In a globalized world, more and more economic groups operate in multiple jurisdictions, thus making Transfer Pricing more relevant. Thus, the transactions carried out between the different companies operating within the same Group or operating with countries or low or no taxation territories must reflect their performance under market conditions, distributing the profits and tax burdens equitably.
This article aims to provide an overview of the Transfer Pricing role in tax planning within companies, as well as at the corporate level.
Conversely, before addressing this objective, there are two key concepts to be established for the analysis:
What is Tax Planning?
Generally, tax planning can be defined as the strategic process that optimizes the tax burden of a person or entity, ensuring that tax obligations are complied with legally and efficiently.
What is Transfer Pricing?
On the other hand, Transfer Pricing consists of the prices established for internal transactions between related entities within a national or multinational business group. These transactions may include the sale of goods, the rendering of services, or the transfer of intangible assets, such as patents or copyrights, among others.
Once tax planning and Transfer Pricing are defined, we will proceed to learn about the Transfer Pricing role in tax planning.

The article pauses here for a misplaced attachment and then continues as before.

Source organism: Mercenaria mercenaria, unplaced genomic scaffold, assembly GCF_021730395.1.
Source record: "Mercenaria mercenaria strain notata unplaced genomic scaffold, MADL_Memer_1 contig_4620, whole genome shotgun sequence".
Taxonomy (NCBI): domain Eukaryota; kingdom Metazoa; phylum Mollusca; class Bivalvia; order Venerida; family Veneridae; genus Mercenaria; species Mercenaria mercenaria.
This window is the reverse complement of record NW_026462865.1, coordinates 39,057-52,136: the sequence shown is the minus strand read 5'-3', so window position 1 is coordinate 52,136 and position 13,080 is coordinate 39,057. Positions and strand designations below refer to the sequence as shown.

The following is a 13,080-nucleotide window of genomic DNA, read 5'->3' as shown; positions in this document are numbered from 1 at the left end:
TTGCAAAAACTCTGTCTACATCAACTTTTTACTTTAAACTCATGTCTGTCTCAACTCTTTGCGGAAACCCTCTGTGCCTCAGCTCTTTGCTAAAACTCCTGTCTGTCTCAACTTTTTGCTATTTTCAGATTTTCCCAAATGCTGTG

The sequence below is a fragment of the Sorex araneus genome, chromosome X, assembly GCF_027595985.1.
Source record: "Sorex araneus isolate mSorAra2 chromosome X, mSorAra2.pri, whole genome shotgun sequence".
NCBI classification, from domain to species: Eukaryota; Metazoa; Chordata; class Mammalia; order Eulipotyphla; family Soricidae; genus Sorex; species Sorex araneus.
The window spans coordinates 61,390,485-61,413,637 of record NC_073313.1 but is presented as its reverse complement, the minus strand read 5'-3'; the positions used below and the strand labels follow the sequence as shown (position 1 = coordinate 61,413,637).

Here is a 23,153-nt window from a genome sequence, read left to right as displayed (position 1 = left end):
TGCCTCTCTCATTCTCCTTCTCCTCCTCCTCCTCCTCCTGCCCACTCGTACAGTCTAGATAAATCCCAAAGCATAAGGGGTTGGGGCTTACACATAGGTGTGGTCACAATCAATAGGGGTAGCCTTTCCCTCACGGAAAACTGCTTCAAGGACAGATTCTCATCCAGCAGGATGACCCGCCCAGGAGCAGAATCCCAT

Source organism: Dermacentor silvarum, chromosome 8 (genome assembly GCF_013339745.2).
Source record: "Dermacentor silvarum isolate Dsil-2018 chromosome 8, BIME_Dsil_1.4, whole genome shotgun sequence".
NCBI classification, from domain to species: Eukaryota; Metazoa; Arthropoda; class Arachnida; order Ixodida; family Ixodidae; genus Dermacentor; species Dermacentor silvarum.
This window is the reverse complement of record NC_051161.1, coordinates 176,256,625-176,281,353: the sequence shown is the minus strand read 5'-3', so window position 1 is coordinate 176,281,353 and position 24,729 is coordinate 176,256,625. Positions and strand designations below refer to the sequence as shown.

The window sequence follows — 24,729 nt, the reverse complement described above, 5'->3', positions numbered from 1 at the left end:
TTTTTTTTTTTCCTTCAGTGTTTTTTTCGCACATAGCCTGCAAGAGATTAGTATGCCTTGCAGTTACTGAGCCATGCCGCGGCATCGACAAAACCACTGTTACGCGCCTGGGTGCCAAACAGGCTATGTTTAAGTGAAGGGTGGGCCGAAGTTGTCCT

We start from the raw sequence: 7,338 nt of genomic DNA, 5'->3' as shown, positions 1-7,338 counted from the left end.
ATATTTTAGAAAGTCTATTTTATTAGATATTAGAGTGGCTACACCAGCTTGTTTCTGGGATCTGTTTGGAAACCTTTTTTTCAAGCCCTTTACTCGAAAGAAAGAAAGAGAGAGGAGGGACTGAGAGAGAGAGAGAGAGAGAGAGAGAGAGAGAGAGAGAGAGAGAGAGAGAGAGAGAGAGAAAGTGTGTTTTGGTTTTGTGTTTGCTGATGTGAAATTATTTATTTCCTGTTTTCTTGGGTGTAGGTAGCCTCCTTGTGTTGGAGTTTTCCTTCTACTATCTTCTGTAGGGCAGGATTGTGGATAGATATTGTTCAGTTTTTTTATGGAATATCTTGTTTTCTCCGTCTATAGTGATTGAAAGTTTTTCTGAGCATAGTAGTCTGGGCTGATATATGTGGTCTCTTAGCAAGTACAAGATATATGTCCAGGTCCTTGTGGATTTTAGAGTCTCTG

The Transfer Pricing role in tax planning implies a careful assessment of the risks associated with the tax burden resulting from the evaluation at the Group level, i.e., it implies an overview considering the functions played by each involved party, as well as the assumption of risks and contributions of assets in the creation of value of each transaction within the Group’s supply chain. This know-how of the Group must be along with the knowledge of tax regulations and international auditing.
Nowadays, with the adoption of information exchange by tax administrations in their fight against tax evasion and avoidance, they can review related-party transactions and adjust prices if they consider that they do not reflect market conditions. Efficient planning involves anticipating these risks and taking measures to minimize them.
Advantages of Transfer Pricing within the tax planning framework
- Reduction of the level of uncertainty regarding possible contingencies for material transactions that may eventually arise through the preparation of a risk matrix for material intercompany transactions.
- Tax savings due to the optimization of costs derived from the timely compliance of tax obligations, as well as the efficient use of profits, discounts, and deductions within the inter-jurisdictional legal framework, considering the prevalence of substance over form.
- Economies of option.
- Promotion of tax competition by the States.
- Provision of the opportunity to defer payment of taxes eventually, currently allowing greater liquidity.
In conclusion, tax planning should not be understood as a synonym for tax evasion or avoidance but rather as a key support tool to plan the tax burden orderly. This implies taking advantage of incentives and exemptions to achieve tax protection rather than resorting to deceptive strategies to avoid taxes.
Effective Transfer Pricing management entails not only regulatory compliance but also the optimization of the pricing structure to ensure a fair distribution of revenues and reduce tax risks. As the complexity of international transactions continues to increase, strategic attention to Transfer Pricing is increasingly becoming vital in corporate tax planning.